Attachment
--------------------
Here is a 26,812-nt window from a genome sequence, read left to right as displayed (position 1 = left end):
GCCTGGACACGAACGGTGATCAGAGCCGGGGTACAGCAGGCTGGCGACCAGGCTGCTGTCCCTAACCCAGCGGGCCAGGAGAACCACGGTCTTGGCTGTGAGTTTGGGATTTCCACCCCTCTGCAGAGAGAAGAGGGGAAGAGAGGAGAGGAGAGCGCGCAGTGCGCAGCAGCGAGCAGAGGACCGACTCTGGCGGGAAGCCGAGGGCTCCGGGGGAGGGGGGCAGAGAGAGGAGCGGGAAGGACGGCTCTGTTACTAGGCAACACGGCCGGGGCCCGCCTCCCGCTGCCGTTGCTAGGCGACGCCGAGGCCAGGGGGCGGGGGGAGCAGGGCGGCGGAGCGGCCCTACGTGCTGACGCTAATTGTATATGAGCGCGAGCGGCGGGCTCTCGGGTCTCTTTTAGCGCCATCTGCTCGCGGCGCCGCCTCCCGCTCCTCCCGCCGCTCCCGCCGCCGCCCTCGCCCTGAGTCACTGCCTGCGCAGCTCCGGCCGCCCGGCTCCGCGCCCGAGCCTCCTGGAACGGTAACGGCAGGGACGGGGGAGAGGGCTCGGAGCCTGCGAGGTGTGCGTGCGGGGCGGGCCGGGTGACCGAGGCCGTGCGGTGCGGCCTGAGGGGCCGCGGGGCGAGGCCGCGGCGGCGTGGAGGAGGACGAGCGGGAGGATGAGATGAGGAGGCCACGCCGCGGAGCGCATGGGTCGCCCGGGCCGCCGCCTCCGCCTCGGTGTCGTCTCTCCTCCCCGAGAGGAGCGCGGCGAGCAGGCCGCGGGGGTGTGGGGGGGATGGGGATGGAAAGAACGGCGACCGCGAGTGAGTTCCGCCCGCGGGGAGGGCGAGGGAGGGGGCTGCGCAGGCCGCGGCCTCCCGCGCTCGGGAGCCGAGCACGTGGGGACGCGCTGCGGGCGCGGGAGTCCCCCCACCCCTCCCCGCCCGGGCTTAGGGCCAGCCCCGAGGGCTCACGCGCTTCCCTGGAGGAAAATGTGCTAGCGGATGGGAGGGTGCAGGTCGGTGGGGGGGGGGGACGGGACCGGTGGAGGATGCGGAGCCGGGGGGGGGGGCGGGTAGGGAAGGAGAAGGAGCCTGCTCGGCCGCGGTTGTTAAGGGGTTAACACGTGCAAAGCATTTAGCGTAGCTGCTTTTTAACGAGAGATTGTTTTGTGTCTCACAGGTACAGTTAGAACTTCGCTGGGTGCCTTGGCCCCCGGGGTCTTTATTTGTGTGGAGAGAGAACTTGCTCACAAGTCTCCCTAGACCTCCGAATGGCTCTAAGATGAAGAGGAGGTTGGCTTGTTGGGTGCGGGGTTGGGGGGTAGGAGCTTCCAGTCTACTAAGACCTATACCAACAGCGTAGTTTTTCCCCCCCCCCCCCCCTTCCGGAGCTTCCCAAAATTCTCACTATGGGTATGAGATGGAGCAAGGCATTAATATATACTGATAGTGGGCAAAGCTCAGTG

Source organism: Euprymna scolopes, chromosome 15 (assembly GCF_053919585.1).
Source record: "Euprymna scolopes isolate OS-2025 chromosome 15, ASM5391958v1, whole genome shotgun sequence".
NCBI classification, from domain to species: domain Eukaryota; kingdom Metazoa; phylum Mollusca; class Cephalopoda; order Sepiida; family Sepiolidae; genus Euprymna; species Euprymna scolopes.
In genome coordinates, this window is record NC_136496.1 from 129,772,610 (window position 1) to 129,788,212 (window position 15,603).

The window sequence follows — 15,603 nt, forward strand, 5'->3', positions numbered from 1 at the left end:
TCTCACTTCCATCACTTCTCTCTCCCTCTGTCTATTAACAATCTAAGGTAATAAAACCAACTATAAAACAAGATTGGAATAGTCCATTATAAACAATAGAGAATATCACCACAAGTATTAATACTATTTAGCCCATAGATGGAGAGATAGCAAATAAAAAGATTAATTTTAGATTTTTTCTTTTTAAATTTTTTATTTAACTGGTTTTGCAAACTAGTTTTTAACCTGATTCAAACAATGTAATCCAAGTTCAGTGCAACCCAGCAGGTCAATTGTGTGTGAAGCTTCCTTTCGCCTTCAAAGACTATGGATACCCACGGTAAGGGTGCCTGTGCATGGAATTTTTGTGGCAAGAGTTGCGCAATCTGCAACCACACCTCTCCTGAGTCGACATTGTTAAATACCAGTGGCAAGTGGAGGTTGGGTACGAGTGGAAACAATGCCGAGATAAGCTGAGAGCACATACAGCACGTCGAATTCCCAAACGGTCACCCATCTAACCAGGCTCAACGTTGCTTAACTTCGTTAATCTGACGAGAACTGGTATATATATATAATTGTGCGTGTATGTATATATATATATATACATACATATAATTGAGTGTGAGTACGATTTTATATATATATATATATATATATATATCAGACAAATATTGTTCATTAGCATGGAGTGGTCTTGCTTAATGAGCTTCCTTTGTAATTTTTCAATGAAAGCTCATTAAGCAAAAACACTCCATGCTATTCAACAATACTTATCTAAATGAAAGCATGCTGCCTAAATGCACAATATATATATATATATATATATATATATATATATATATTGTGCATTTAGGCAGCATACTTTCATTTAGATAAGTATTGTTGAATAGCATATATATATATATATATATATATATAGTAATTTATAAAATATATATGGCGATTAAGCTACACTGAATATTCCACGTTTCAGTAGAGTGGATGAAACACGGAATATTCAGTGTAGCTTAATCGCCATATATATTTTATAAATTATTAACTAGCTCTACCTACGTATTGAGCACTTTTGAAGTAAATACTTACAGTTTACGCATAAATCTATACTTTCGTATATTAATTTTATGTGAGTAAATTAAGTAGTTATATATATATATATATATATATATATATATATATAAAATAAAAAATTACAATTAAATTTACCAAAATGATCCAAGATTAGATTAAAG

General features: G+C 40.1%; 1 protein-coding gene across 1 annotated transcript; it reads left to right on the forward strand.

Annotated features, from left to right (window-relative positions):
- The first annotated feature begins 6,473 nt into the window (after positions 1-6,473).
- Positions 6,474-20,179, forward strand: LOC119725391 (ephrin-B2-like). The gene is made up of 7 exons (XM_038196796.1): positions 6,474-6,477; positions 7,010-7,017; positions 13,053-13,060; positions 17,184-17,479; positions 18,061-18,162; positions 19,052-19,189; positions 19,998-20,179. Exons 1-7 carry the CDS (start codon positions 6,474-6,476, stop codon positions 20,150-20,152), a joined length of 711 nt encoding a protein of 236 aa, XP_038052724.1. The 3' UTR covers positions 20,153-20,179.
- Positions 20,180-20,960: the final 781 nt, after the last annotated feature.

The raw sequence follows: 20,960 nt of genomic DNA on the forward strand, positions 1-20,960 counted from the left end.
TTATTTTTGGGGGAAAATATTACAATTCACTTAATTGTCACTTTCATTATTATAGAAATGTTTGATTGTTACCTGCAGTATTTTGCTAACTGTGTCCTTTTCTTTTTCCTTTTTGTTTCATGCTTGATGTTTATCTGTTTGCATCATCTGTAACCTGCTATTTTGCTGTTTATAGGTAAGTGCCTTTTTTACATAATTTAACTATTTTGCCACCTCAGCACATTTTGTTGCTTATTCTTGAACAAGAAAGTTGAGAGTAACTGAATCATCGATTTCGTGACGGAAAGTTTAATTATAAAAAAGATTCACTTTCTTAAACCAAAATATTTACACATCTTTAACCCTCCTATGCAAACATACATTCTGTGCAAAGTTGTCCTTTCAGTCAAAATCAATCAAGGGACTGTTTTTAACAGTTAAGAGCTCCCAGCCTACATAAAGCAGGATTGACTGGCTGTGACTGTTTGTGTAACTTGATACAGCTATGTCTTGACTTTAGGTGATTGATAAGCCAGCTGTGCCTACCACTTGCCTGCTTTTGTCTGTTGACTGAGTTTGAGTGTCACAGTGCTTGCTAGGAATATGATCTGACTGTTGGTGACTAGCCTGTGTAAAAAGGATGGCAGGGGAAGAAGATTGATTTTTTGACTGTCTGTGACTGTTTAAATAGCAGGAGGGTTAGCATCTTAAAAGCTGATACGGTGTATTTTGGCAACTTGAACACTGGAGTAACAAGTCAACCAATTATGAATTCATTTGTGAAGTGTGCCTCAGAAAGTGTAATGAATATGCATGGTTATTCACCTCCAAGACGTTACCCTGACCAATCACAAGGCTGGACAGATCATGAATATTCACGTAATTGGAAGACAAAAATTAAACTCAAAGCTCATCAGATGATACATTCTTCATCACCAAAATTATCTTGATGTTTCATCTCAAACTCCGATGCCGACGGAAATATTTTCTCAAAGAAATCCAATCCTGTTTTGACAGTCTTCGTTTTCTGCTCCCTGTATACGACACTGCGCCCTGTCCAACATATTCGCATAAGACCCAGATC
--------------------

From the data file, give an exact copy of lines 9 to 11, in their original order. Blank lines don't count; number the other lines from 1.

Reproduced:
General features: G+C 40.1%; 1 protein-coding gene across 1 annotated transcript; it reads left to right on the forward strand.

Annotated features, from left to right (window-relative positions):
- The first annotated feature begins 6,473 nt into the window (after positions 1-6,473).